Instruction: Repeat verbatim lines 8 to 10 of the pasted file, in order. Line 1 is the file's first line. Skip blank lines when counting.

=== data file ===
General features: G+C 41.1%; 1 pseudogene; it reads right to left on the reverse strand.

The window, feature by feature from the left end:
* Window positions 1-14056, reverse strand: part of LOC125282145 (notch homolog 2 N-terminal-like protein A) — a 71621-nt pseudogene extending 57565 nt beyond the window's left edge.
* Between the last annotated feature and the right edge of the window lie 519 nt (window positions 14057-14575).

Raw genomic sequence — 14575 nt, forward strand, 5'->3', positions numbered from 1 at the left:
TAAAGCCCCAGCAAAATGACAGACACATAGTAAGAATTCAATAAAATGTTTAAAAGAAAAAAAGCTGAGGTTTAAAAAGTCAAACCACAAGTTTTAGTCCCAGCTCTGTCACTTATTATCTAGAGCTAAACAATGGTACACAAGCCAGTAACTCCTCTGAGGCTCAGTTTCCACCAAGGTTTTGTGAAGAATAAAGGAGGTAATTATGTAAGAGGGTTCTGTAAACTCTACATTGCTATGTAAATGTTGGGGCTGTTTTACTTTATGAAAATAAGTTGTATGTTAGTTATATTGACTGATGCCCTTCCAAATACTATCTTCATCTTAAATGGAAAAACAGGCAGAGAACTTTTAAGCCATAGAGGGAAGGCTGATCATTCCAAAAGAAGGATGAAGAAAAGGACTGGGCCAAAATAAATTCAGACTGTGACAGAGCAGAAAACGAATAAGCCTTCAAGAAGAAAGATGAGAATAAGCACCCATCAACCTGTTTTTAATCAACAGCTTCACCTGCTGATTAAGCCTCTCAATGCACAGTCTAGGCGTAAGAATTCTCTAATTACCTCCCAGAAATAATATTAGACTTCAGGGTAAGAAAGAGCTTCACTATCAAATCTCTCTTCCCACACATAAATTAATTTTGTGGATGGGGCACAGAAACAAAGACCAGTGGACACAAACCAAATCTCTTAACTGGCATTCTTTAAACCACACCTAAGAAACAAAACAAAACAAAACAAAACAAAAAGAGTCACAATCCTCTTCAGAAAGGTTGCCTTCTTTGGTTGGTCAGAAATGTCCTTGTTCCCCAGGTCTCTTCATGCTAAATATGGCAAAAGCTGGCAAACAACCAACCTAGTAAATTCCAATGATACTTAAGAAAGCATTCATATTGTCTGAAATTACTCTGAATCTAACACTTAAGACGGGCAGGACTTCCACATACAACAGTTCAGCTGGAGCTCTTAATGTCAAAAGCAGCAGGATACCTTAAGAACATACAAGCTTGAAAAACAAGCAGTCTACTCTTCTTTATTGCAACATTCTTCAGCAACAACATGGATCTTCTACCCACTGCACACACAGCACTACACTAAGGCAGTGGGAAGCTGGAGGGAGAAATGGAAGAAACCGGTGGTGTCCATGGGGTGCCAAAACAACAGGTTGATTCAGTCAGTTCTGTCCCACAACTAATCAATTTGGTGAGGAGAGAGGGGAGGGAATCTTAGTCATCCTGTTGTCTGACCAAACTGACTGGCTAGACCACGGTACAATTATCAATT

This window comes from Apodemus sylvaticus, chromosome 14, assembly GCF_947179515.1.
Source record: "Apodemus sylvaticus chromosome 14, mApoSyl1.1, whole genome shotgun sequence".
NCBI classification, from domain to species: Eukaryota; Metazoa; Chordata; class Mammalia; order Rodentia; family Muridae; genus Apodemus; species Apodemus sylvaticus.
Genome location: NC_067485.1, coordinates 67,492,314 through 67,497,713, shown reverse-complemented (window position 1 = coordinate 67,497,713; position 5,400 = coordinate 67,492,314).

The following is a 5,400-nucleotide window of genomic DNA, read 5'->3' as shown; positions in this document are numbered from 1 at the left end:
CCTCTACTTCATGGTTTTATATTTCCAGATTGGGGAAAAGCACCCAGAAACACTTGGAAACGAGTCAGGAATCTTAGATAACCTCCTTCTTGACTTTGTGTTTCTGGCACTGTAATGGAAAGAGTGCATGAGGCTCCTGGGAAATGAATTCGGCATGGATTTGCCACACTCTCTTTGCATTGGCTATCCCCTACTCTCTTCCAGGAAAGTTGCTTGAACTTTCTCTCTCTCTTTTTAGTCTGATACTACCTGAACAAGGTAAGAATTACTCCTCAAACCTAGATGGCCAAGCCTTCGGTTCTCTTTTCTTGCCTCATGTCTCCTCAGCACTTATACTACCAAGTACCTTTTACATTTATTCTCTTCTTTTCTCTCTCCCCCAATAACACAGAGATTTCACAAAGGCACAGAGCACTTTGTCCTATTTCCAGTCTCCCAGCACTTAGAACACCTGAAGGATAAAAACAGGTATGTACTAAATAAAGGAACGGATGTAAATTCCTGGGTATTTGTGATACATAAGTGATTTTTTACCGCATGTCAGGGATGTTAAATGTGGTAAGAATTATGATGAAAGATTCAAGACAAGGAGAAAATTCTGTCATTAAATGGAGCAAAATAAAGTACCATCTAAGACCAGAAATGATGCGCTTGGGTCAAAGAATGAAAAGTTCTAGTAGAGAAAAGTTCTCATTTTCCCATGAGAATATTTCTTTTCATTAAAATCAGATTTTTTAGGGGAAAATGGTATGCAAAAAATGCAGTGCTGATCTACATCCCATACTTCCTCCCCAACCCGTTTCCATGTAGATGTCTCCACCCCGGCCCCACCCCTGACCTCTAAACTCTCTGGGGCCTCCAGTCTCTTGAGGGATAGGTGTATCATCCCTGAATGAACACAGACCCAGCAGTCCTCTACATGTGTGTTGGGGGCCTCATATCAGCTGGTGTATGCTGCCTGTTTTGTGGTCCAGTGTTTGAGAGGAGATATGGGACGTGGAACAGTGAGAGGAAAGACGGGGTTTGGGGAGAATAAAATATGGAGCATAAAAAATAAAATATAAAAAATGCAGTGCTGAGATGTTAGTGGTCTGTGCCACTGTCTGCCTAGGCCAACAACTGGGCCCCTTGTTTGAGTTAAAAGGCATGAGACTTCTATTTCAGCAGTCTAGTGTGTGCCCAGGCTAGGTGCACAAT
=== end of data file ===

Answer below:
Source record: "Apodemus sylvaticus chromosome 14, mApoSyl1.1, whole genome shotgun sequence".
NCBI classification, from domain to species: Eukaryota; Metazoa; Chordata; class Mammalia; order Rodentia; family Muridae; genus Apodemus; species Apodemus sylvaticus.
Genome location: NC_067485.1, coordinates 67,492,314 through 67,497,713, shown reverse-complemented (window position 1 = coordinate 67,497,713; position 5,400 = coordinate 67,492,314).